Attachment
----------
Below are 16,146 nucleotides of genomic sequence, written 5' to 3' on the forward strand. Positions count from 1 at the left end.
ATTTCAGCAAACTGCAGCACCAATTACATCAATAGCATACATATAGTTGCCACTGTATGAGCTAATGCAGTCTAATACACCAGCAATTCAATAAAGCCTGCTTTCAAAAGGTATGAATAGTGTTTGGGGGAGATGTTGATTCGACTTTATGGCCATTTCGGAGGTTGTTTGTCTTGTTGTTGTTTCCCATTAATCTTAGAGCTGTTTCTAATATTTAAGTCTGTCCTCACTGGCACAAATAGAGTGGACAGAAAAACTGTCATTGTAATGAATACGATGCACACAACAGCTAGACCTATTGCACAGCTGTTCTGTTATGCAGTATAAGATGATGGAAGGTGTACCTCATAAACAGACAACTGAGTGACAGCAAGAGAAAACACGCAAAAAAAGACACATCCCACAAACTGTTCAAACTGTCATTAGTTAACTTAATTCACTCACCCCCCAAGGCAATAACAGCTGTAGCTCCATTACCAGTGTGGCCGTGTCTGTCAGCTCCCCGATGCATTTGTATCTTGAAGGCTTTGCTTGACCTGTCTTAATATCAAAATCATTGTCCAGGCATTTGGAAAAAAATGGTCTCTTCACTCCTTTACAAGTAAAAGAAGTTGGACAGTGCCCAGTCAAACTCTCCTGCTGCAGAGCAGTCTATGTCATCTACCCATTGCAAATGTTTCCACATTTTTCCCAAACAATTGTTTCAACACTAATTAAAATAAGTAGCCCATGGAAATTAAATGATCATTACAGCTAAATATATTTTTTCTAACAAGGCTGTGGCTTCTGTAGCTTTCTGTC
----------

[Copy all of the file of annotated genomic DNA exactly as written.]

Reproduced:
Below are 16,146 nucleotides of genomic sequence, written 5' to 3' on the forward strand. Positions count from 1 at the left end.
ATTTCAGCAAACTGCAGCACCAATTACATCAATAGCATACATATAGTTGCCACTGTATGAGCTAATGCAGTCTAATACACCAGCAATTCAATAAAGCCTGCTTTCAAAAGGTATGAATAGTGTTTGGGGGAGATGTTGATTCGACTTTATGGCCATTTCGGAGGTTGTTTGTCTTGTTGTTGTTTCCCATTAATCTTAGAGCTGTTTCTAATATTTAAGTCTGTCCTCACTGGCACAAATAGAGTGGACAGAAAAACTGTCATTGTAATGAATACGATGCACACAACAGCTAGACCTATTGCACAGCTGTTCTGTTATGCAGTATAAGATGATGGAAGGTGTACCTCATAAACAGACAACTGAGTGACAGCAAGAGAAAACACGCAAAAAAAGACACATCCCACAAACTGTTCAAACTGTCATTAGTTAACTTAATTCACTCACCCCCCAAGGCAATAACAGCTGTAGCTCCATTACCAGTGTGGCCGTGTCTGTCAGCTCCCCGATGCATTTGTATCTTGAAGGCTTTGCTTGACCTGTCTTAATATCAAAATCATTGTCCAGGCATTTGGAAAAAAATGGTCTCTTCACTCCTTTACAAGTAAAAGAAGTTGGACAGTGCCCAGTCAAACTCTCCTGCTGCAGAGCAGTCTATGTCATCTACCCATTGCAAATGTTTCCACATTTTTCCCAAACAATTGTTTCAACACTAATTAAAATAAGTAGCCCATGGAAATTAAATGATCATTACAGCTAAATATATTTTTTCTAACAAGGCTGTGGCTTCTGTAGCTTTCTGTC